Gluten Free Bread Making Tips

Learning to make gluten free bread is a big hurdle for many people starting on the gluten free journey. Gluten free flours respond very differently to yeast compared to normal wheat flour. You really need to forget pretty much everything you’ve learned about bread making, and start again.

But, with patience, and with help from the tips below, you’ll be having toast and marmalade for breakfast again before you know it.

Here are my tips for gluten free bread making.

  • Gluten free bread is made from a mixture of flours with gums and protein added to give the dough more strength.
  • It is generally heavier and will not rise as much as traditional commercial bread. You may get a lighter loaf if you use a commercial bread mixture, but even then, the final consistency is not like wheat bread.
  • Gluten free bread has a much higher water content than traditional bread dough. If you try to make gluten free dough the same consistency as wheat dough, it will not rise unless you use raising agents such as baking powder. Even then you won’t get a light fluffy loaf.
  • Because of the higher water content, your gluten free bread will take longer to toast. Some, like this rice flour bread recipe, really struggle to toast properly. Play with the settings on your toaster to see what works best for your particular bread.
  • Because gluten free bread is not as soft and chewy as normal bread I don’t eat the ends of the loaves like I used to. I now save the crusty ends, dry them out and blitz them for breadcrumbs.
  • There are many bread mixes on the market now. Some use yeast, others use raising agents. Personally, I prefer yeast because it makes by gluten free bread seem more like bread to me than cake. I suggest you buy a couple of different mixes and see which one works for you.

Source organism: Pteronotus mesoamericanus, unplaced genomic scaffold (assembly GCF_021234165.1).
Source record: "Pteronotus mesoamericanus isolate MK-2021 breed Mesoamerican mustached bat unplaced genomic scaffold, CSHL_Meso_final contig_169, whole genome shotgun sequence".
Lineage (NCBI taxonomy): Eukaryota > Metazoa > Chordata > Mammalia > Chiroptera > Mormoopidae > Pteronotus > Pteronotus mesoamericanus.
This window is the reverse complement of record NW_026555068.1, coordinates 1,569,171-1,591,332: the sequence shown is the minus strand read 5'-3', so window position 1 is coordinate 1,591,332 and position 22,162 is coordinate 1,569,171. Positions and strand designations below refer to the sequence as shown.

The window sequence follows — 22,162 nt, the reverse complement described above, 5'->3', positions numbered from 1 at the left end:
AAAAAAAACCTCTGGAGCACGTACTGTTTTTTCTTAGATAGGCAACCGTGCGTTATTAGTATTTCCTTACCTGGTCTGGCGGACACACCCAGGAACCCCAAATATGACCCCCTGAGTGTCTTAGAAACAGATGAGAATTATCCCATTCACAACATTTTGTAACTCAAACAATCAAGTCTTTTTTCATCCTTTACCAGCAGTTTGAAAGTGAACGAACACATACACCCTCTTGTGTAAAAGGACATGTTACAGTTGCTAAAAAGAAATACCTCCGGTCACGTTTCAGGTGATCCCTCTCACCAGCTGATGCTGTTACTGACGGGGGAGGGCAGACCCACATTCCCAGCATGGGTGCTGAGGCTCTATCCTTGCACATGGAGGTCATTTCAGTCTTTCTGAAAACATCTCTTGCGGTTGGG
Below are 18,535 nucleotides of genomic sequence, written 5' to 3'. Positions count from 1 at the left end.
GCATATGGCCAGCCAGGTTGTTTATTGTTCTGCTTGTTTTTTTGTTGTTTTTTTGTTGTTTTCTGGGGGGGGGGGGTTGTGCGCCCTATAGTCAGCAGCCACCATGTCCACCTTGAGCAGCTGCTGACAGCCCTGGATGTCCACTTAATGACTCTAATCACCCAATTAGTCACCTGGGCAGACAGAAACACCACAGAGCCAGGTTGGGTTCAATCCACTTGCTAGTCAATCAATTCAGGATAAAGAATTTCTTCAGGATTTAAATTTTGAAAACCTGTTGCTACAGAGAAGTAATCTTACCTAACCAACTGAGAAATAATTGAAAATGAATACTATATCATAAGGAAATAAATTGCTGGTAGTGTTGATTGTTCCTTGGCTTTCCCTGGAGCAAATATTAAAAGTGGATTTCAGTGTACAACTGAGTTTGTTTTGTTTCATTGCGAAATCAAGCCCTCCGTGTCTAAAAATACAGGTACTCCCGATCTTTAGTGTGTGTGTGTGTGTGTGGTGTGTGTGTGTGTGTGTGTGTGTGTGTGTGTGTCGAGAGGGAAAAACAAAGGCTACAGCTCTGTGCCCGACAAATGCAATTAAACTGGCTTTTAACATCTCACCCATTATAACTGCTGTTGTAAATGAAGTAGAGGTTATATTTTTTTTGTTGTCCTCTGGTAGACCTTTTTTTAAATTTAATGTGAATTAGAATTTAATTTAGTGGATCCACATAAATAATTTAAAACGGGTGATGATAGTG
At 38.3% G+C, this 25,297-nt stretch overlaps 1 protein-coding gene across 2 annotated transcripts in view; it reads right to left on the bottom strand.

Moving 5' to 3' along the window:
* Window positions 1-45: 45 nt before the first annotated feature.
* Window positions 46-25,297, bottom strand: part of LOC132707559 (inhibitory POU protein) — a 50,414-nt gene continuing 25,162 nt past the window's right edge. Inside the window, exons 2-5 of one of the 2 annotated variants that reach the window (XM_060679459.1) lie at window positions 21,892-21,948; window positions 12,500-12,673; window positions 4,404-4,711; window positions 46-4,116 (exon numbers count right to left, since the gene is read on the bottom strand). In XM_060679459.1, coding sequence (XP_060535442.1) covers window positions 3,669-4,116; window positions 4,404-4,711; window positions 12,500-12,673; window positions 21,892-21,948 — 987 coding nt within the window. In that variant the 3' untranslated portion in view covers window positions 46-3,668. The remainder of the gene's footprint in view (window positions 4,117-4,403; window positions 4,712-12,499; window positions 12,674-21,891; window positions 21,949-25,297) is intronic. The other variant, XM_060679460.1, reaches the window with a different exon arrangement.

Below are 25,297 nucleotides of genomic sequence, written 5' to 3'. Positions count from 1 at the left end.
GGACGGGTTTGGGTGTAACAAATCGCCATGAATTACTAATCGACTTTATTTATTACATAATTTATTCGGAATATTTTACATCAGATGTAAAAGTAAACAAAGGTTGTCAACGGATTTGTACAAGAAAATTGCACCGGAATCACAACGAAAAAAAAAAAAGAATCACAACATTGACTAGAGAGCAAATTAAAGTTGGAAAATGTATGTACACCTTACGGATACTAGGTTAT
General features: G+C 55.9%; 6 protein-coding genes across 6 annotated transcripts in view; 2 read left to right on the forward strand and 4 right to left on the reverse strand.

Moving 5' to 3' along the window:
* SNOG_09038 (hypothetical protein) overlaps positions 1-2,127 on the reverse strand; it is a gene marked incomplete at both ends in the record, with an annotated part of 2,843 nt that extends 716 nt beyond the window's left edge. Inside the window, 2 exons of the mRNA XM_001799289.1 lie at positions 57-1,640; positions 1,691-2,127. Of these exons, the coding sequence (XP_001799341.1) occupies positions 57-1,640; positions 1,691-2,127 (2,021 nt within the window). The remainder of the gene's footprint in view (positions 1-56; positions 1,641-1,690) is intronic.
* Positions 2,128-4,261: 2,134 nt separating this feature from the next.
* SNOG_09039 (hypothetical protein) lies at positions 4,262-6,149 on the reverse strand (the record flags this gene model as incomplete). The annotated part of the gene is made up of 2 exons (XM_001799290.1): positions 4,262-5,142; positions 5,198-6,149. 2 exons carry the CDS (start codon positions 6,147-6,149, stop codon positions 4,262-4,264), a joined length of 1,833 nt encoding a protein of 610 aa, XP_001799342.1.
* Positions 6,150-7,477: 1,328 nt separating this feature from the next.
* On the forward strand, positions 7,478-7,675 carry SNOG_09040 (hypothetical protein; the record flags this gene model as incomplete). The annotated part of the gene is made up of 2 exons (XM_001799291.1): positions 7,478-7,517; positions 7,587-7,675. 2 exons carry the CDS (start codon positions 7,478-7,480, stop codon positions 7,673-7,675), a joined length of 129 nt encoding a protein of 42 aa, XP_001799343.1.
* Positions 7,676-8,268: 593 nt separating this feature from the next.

• Because there is no gluten in these breads you don’t need to knead them. Mix well, raise (if using yeast) then cook. Some recipes say to knock the dough down and raise again. This allows the yeast to mature and will lead to a better taste, but I haven’t noticed any difference in the quality of my breads when I knock the dough down versus when I just let it rise once.
  • Even with the extra proteins or gums, gluten free bread made from your own flour mixes will not last as long as normal bread. It will quickly go crumbly and fall apart. Also, because the recipes on my website contain no preservatives, they may go mouldy very quickly if you leave them on the shelf or in the fridge in a plastic bag. I make a loaf, slice it once it’s cool, then freeze so I can have a slice of bread when I want. Just make sure it’s completely cold before you cut it. Otherwise it will stick to your knife and may tear.
  • Here in Australia there is one gluten free bread mix that actually makes up to a dough rather than a batter. It’s called F G Robert’s Gluten Free Cottage Loaf I now use it almost all the time I want to make bread or rolls. It will make up proper bread rolls as well as make a great loaf of bread in the bread maker. All other commercial bread mixes I’ve used start as a batter.
  • Don’t over-rise your bread mix. It will have huge holes in it, or it will collapse when you put it in the oven. If the recipe says to double in height, then just double in height or go slightly under. If you give in to temptation to try to get a bigger loaf by letting it rise just a bit more, you will end up with a doughy lump.
  • Use a good quality bread tin. It’s worth going to a kitchen supplies shop and getting a heavy baking tin. Don’t use aluminium. A heavy tin will allow the dough to cook evenly all the way through. Aluminium (aluminum to you folk in the U.S.) will cook the outside too quickly, while the inside will still be raw. By the time the middle is cooked, the outside will be overcooked.
  • I always grease my bread tin, then coat with flour. Dust the inside surfaces with the flour, then invert the tin over the sink and whack it to knock off the excess flour. I have not yet had a loaf stick doing this.
  • If you add a tablespoon of cooking oil to your bread mix, it will help hold it together and it will be a little less crumbly.
  • To make bread rolls, use large muffin tins. The batter will rise nicely and give you a reasonable shape and size bread roll.
  • Don’t be afraid to use a bread making machine. Many now have a gluten free loaf setting. Mine is a god-send. I can throw my mix into it and wander off, knowing I’ve got a decent loaf waiting for me in a couple of hours.

Now you have my tips for making gluten free bread, head on over to my bread recipes section for a range of GF bread recipes for you to try.

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